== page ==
Like a zombie, the east-west railroad is back from the dead. Last we looked, in February 2017, Trinity County gave the idea a fatal blow by refusing a grant to perform a feasibility study of the railroad (when was the last time you saw a local government turn down free money?) and Eureka drove the final nails in the coffin by withdrawing its support of the railroad. But now the railroad proposal is back from the dead, and like in any zombie movie, it is scarier now.
Today’s train proposal is similar to past ideas—a rail line running from the I-5 corridor to Humboldt Bay, siphoning enough shipments from other ports to bring in big freight ships and oodles of blue collar jobs—but the new proposal is more fanciful. We environmentalists have ignored this new version because, to be frank, we thought this proposal was so absurd that it deserved no attention. But now that salesmen and politicians are pushing this new train proposal, it is time to remind people: not only is this a dumb idea that is not worth your time, but local “investors” may be bilked of their money. Here’s why.
The idea of an east-west railroad has been studied ad nauseum, from the 1909 Lentell study to a 2013 study produced for the Humboldt Bay Harbor, Recreation and Conservation District. Each time it has been studied, the practical difficulties of constructing a rail line—the route would need to cross our infamously unstable and steep coast range—would drive up costs. The 2013 study concluded that the cost of developing a rail line would be 1.1 to 1.2 billion dollars. Based on that cost, “the estimated volume of rail cargo required to make a new rail route to Humboldt County economically feasible would make Humboldt Bay one of the largest dry bulk ports on the West Coast”—larger than Seattle, Tacoma, Vancouver, Long Beach and Los Angeles. A port in Humboldt offers few competitive advantages to these existing ports and a number of substantial disadvantages.
Today’s proposal comes at a much steeper cost. Project proponents estimate the rail construction to cost four billion-“plus”, together with another six billion-“plus” for port development. With no government willing to front the cash to develop the project—again, because this is a boondoggle—the developers are trying to gather $10 million in seed money from local “investors” to prove, supposedly, that there is local buy-in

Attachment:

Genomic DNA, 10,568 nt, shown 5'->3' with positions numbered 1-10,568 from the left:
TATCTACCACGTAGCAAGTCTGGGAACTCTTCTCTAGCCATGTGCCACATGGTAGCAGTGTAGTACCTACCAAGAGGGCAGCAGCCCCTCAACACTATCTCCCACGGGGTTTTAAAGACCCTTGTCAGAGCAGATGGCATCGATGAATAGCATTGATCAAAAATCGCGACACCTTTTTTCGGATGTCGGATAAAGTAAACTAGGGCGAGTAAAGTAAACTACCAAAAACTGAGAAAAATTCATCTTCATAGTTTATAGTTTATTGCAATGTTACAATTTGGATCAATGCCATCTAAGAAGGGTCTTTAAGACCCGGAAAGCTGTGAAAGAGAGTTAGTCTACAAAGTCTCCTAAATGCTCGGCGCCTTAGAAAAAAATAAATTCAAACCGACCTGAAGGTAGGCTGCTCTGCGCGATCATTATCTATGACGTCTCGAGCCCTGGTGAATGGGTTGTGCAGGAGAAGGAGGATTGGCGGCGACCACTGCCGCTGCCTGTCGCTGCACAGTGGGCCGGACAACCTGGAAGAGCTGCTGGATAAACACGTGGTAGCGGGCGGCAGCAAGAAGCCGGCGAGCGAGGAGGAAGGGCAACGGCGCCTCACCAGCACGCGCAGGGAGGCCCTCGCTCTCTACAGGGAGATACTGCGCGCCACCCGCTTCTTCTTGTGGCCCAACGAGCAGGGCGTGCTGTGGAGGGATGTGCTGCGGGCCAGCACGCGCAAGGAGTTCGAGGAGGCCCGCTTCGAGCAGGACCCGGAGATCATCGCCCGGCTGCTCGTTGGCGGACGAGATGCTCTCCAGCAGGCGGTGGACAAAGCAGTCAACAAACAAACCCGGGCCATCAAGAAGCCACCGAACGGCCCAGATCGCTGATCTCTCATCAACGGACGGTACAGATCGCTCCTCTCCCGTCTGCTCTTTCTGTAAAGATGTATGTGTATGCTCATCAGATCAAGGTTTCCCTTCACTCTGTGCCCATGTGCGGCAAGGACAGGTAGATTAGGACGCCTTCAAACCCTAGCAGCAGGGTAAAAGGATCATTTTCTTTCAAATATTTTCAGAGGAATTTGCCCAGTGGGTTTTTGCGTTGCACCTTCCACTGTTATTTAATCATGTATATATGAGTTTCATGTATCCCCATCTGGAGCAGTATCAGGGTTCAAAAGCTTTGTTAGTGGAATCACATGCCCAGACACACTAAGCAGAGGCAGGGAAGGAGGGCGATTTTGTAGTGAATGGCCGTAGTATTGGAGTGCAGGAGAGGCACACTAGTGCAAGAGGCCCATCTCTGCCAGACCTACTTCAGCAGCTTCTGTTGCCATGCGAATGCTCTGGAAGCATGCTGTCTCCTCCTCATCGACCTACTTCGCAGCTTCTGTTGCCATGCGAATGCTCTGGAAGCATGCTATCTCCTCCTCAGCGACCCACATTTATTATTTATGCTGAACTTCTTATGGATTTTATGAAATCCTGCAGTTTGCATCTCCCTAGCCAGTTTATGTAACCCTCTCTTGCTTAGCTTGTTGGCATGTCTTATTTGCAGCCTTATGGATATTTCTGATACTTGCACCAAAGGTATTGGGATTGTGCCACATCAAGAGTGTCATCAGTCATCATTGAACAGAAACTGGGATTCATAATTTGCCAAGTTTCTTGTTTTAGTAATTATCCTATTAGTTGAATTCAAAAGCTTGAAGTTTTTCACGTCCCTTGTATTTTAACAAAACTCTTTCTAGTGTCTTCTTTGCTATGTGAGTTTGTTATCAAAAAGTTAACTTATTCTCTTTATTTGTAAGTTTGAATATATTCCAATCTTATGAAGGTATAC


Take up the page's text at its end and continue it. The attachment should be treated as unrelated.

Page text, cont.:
on the project.
This investment, as outlined in documents by Ryan Burns in the Lost Coast Outpost, more resembles a Ponzi scheme than an actual business. According to Burns’ reporting, investors were promised that once the first $100 million in gross proceeds was raised from a subsequent stock offering, initial investors would be paid back at four times their initial investment. Regardless of whether that amount—or any additional amount—is ever raised, those closest to the project are to be paid for their “work.” To be fair to the project developers, they offer clear warning signs that this is a scam. In all caps, the Outpost states, proponents warn: “THERE IS NO MARKET FOR THE COMPANY’S SECURITIES. NO INVESTMENT IN THE CLASS A UNITS SHOULD BE MADE BY ANY PERSON NOT FINANCIALLY ABLE TO LOSE THE ENTIRE AMOUNT OF SUCH INVESTMENT.” Similarly, a brochure for the railroad states, “Although we are very hopeful and optimistic that Pacific Northwest Railroad will become a reality, we must state loud and clear that this proposal is not a ‘sure thing’
or a ‘slam dunk.’ ”
There are other warning signs that this is a scam as well. Instead of standard diesel engines, proponents tout that trains will be “pulled by locomotives powered by liquid hydrogen and emit nothing except water and limited amounts of heat,” never mind the fact that hydrogen fuel has not been employed to pull freight trains. Or maybe, more glaringly, that one of the companies involved, Pacific Charter Financial, misspells their own name on their website.
Why should we care if fools and their money are soon parted? Because this train obsession is getting in the way of actual governance. Instead of putting coastal dependent industrial lands to use, these lands too often sit gathering weeds waiting for the day when trains come back. Instead of converting old, unused railroad tracks to bike paths, train fans throw fits because “someday” these right of ways will be needed for rail. And instead of developing a modern vision of a working Humboldt Bay, like potentially becoming a hub for floating offshore wind development (something actually in the works), we are forced to rehash the same fights.